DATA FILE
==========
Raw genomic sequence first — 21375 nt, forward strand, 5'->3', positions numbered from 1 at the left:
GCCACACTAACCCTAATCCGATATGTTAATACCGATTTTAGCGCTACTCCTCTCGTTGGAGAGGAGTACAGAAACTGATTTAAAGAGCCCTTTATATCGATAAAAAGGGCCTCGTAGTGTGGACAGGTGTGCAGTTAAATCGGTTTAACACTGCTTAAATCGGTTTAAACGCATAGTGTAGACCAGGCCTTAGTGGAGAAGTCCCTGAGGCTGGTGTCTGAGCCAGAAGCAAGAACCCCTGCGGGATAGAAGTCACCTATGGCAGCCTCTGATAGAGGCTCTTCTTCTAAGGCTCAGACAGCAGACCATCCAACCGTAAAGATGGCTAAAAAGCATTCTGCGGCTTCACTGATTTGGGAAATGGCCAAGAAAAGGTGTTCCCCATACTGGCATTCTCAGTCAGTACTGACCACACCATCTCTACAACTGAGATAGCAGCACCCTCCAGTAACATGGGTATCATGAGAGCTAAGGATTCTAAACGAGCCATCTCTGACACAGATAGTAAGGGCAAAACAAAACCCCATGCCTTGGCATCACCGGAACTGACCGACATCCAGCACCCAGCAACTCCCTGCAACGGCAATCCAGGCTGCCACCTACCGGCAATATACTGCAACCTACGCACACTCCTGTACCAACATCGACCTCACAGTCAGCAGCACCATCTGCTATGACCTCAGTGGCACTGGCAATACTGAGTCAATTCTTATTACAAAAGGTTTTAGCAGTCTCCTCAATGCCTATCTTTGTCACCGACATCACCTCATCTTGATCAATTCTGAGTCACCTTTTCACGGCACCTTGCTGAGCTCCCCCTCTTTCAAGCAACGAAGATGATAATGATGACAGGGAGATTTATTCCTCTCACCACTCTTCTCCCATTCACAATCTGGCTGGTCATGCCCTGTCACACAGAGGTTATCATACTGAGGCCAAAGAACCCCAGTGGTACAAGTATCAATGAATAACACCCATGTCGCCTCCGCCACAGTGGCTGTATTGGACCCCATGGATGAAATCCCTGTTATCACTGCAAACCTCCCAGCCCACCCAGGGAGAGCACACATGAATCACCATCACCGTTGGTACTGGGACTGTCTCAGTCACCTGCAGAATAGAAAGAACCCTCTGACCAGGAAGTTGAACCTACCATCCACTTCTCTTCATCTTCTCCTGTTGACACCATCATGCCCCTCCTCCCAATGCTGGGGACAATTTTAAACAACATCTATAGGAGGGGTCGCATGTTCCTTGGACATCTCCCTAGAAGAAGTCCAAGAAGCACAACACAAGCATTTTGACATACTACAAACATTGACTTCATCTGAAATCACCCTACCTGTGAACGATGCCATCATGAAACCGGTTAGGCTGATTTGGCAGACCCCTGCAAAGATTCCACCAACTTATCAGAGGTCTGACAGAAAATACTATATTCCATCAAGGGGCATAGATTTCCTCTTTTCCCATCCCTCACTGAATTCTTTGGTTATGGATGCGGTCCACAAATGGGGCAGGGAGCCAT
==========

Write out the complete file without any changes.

Raw genomic sequence first — 21375 nt, forward strand, 5'->3', positions numbered from 1 at the left:
GCCACACTAACCCTAATCCGATATGTTAATACCGATTTTAGCGCTACTCCTCTCGTTGGAGAGGAGTACAGAAACTGATTTAAAGAGCCCTTTATATCGATAAAAAGGGCCTCGTAGTGTGGACAGGTGTGCAGTTAAATCGGTTTAACACTGCTTAAATCGGTTTAAACGCATAGTGTAGACCAGGCCTTAGTGGAGAAGTCCCTGAGGCTGGTGTCTGAGCCAGAAGCAAGAACCCCTGCGGGATAGAAGTCACCTATGGCAGCCTCTGATAGAGGCTCTTCTTCTAAGGCTCAGACAGCAGACCATCCAACCGTAAAGATGGCTAAAAAGCATTCTGCGGCTTCACTGATTTGGGAAATGGCCAAGAAAAGGTGTTCCCCATACTGGCATTCTCAGTCAGTACTGACCACACCATCTCTACAACTGAGATAGCAGCACCCTCCAGTAACATGGGTATCATGAGAGCTAAGGATTCTAAACGAGCCATCTCTGACACAGATAGTAAGGGCAAAACAAAACCCCATGCCTTGGCATCACCGGAACTGACCGACATCCAGCACCCAGCAACTCCCTGCAACGGCAATCCAGGCTGCCACCTACCGGCAATATACTGCAACCTACGCACACTCCTGTACCAACATCGACCTCACAGTCAGCAGCACCATCTGCTATGACCTCAGTGGCACTGGCAATACTGAGTCAATTCTTATTACAAAAGGTTTTAGCAGTCTCCTCAATGCCTATCTTTGTCACCGACATCACCTCATCTTGATCAATTCTGAGTCACCTTTTCACGGCACCTTGCTGAGCTCCCCCTCTTTCAAGCAACGAAGATGATAATGATGACAGGGAGATTTATTCCTCTCACCACTCTTCTCCCATTCACAATCTGGCTGGTCATGCCCTGTCACACAGAGGTTATCATACTGAGGCCAAAGAACCCCAGTGGTACAAGTATCAATGAATAACACCCATGTCGCCTCCGCCACAGTGGCTGTATTGGACCCCATGGATGAAATCCCTGTTATCACTGCAAACCTCCCAGCCCACCCAGGGAGAGCACACATGAATCACCATCACCGTTGGTACTGGGACTGTCTCAGTCACCTGCAGAATAGAAAGAACCCTCTGACCAGGAAGTTGAACCTACCATCCACTTCTCTTCATCTTCTCCTGTTGACACCATCATGCCCCTCCTCCCAATGCTGGGGACAATTTTAAACAACATCTATAGGAGGGGTCGCATGTTCCTTGGACATCTCCCTAGAAGAAGTCCAAGAAGCACAACACAAGCATTTTGACATACTACAAACATTGACTTCATCTGAAATCACCCTACCTGTGAACGATGCCATCATGAAACCGGTTAGGCTGATTTGGCAGACCCCTGCAAAGATTCCACCAACTTATCAGAGGTCTGACAGAAAATACTATATTCCATCAAGGGGCATAGATTTCCTCTTTTCCCATCCCTCACTGAATTCTTTGGTTATGGATGCGGTCCACAAATGGGGCAGGGAGCCAT